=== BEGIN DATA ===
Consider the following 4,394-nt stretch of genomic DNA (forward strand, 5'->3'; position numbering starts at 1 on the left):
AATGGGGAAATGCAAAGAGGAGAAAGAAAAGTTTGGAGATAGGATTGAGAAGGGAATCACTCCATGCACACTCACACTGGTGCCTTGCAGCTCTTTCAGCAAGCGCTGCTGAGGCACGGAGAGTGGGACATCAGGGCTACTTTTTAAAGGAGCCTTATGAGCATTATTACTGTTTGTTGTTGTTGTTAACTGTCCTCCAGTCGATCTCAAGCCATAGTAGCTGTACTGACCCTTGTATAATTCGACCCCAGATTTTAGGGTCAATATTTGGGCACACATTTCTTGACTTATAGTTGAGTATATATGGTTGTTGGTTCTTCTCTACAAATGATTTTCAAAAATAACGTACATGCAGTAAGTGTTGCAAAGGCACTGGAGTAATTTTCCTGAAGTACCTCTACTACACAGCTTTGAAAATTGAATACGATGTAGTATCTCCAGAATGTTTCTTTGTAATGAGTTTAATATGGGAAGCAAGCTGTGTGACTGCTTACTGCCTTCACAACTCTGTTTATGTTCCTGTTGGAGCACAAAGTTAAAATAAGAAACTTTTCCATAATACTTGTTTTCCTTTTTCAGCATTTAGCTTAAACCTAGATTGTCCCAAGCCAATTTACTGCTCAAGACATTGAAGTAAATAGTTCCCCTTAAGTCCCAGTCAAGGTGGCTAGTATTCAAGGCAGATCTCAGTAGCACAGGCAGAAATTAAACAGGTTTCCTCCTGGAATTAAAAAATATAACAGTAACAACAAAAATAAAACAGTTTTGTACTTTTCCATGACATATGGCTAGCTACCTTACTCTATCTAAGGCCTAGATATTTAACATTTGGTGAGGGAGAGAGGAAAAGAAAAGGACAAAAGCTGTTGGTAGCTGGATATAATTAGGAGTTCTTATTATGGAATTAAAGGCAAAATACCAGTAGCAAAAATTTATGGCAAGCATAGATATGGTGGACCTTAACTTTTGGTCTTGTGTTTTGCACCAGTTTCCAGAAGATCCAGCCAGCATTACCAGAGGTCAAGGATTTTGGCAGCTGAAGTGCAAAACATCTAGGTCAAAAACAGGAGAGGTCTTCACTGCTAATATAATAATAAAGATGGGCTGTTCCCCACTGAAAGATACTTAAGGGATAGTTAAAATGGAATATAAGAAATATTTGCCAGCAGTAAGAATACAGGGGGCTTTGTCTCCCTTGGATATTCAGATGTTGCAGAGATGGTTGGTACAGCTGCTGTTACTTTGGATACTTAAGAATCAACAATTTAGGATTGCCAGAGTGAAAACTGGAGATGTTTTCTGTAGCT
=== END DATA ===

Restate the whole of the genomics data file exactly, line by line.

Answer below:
Consider the following 4,394-nt stretch of genomic DNA (forward strand, 5'->3'; position numbering starts at 1 on the left):
AATGGGGAAATGCAAAGAGGAGAAAGAAAAGTTTGGAGATAGGATTGAGAAGGGAATCACTCCATGCACACTCACACTGGTGCCTTGCAGCTCTTTCAGCAAGCGCTGCTGAGGCACGGAGAGTGGGACATCAGGGCTACTTTTTAAAGGAGCCTTATGAGCATTATTACTGTTTGTTGTTGTTGTTAACTGTCCTCCAGTCGATCTCAAGCCATAGTAGCTGTACTGACCCTTGTATAATTCGACCCCAGATTTTAGGGTCAATATTTGGGCACACATTTCTTGACTTATAGTTGAGTATATATGGTTGTTGGTTCTTCTCTACAAATGATTTTCAAAAATAACGTACATGCAGTAAGTGTTGCAAAGGCACTGGAGTAATTTTCCTGAAGTACCTCTACTACACAGCTTTGAAAATTGAATACGATGTAGTATCTCCAGAATGTTTCTTTGTAATGAGTTTAATATGGGAAGCAAGCTGTGTGACTGCTTACTGCCTTCACAACTCTGTTTATGTTCCTGTTGGAGCACAAAGTTAAAATAAGAAACTTTTCCATAATACTTGTTTTCCTTTTTCAGCATTTAGCTTAAACCTAGATTGTCCCAAGCCAATTTACTGCTCAAGACATTGAAGTAAATAGTTCCCCTTAAGTCCCAGTCAAGGTGGCTAGTATTCAAGGCAGATCTCAGTAGCACAGGCAGAAATTAAACAGGTTTCCTCCTGGAATTAAAAAATATAACAGTAACAACAAAAATAAAACAGTTTTGTACTTTTCCATGACATATGGCTAGCTACCTTACTCTATCTAAGGCCTAGATATTTAACATTTGGTGAGGGAGAGAGGAAAAGAAAAGGACAAAAGCTGTTGGTAGCTGGATATAATTAGGAGTTCTTATTATGGAATTAAAGGCAAAATACCAGTAGCAAAAATTTATGGCAAGCATAGATATGGTGGACCTTAACTTTTGGTCTTGTGTTTTGCACCAGTTTCCAGAAGATCCAGCCAGCATTACCAGAGGTCAAGGATTTTGGCAGCTGAAGTGCAAAACATCTAGGTCAAAAACAGGAGAGGTCTTCACTGCTAATATAATAATAAAGATGGGCTGTTCCCCACTGAAAGATACTTAAGGGATAGTTAAAATGGAATATAAGAAATATTTGCCAGCAGTAAGAATACAGGGGGCTTTGTCTCCCTTGGATATTCAGATGTTGCAGAGATGGTTGGTACAGCTGCTGTTACTTTGGATACTTAAGAATCAACAATTTAGGATTGCCAGAGTGAAAACTGGAGATGTTTTCTGTAGCT